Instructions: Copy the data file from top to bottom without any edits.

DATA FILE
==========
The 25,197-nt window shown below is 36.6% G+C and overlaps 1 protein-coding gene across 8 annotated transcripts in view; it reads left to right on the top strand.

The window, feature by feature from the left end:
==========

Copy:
The 25,197-nt window shown below is 36.6% G+C and overlaps 1 protein-coding gene across 8 annotated transcripts in view; it reads left to right on the top strand.

The window, feature by feature from the left end: